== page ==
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Archive April 2020 XXI, No. 4

Electrosurgery Safety Essentials

A back-to-basics approach is more critical than ever for your surgeons, staff and patients.

Jared Bilski

BIO

A STEP AHEAD
A STEP AHEAD Regardless of technological advances, a firm understanding of the core principles behind electrosurgery will ensure your surgeons perform safer surgery.

At the heart of electrosurgery safety is a firm understanding of how the technology works and the core principles driving its use. A base knowledge of the physics behind the mechanics will lead to fewer injuries caused by electrocautery mishaps, says David Renton, MD, MPH, an associate professor of general surgery at The Ohio State University Wexner Medical Center in Columbus.

"The more you know about electrosurgery technology, the safer you are," adds Dr. Renton, "As I tell my surgical residents, 'You have to know how it all works — the settings, electricity distribution, voltage, arcing. Everything.'"

Unfortunately, there's a knowledge gap when it comes to arming new surgeons with a solid understanding of how electrosurgery works.

"In medical school, we have pharmacology courses that teach students how drugs work, their metabolism, what their mechanism is," says Thomas Robinson, MD, MS, FACS, a professor of surgery at the University of Colorado School of Medicine in Aurora, and the committee chair of the Society of American Gastrointestinal and Endoscopic Surgeons' FUSE (Fundamental Use of Surgical Energy) program. "But there's no formal education or training on electrosurgical technology and devices."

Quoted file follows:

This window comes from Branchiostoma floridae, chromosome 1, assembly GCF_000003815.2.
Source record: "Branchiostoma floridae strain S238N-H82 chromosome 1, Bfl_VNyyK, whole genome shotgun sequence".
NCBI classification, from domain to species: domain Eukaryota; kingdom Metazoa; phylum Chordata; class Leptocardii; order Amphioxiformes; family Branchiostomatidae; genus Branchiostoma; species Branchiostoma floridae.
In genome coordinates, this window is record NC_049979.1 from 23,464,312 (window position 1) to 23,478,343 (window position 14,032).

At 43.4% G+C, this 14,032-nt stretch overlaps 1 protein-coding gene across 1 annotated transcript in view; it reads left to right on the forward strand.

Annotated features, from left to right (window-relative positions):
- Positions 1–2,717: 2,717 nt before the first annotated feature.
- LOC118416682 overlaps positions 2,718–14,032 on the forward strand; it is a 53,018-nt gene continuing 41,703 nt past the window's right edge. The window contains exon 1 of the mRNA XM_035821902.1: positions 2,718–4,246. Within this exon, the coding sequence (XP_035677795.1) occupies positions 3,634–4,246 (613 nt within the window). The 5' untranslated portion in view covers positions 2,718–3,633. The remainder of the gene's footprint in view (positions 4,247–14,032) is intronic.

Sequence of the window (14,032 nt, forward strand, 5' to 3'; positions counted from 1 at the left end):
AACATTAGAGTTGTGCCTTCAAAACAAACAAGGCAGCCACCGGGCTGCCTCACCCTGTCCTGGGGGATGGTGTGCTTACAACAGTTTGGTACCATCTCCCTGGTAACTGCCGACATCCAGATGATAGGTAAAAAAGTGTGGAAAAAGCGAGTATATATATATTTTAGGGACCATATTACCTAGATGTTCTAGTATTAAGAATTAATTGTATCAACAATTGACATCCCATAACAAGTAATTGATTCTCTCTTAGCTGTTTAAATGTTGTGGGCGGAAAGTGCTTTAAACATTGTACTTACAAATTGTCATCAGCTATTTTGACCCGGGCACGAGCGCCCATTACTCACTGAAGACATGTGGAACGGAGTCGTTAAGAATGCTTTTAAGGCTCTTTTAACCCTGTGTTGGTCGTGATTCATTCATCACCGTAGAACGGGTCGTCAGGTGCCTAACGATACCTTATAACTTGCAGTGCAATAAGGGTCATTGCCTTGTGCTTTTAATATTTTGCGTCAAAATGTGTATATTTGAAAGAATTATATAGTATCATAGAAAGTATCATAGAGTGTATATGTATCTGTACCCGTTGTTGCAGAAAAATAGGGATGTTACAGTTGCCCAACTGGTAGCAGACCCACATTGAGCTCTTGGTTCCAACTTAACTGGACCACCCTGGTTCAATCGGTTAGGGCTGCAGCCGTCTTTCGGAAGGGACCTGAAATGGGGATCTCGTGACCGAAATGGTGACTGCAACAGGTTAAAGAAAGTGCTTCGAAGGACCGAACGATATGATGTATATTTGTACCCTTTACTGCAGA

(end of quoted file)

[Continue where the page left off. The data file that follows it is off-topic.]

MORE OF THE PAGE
Surgeons can learn the basics from electrosurgery equipment vendors, which in certain cases is useful and adequate, but the line between education and marketing can get blurred. That's why a program like FUSE (see "Training for the Entire Team") — an educational platform geared toward providing the knowledge needed for the safe use of energy-based surgical devices in the OR, endoscopic suite or other procedure areas — is so beneficial. Dr. Robinson says FUSE's top priority is "to fill the gap in knowledge within the surgical community by informing and teaching how the technology works, so professionals fully understand the strategies they can use in the OR to safely use electrosurgery instruments."

Dr. Renton puts the program's value a bit more bluntly. "Years ago, most surgeons' understanding of electrosurgery was, 'You press this button, and this end burns things.'"

Thankfully, times have changed. So have the expectations you should have about ensuring surgeons focus on patient safety when they cut, coagulate and ablate.

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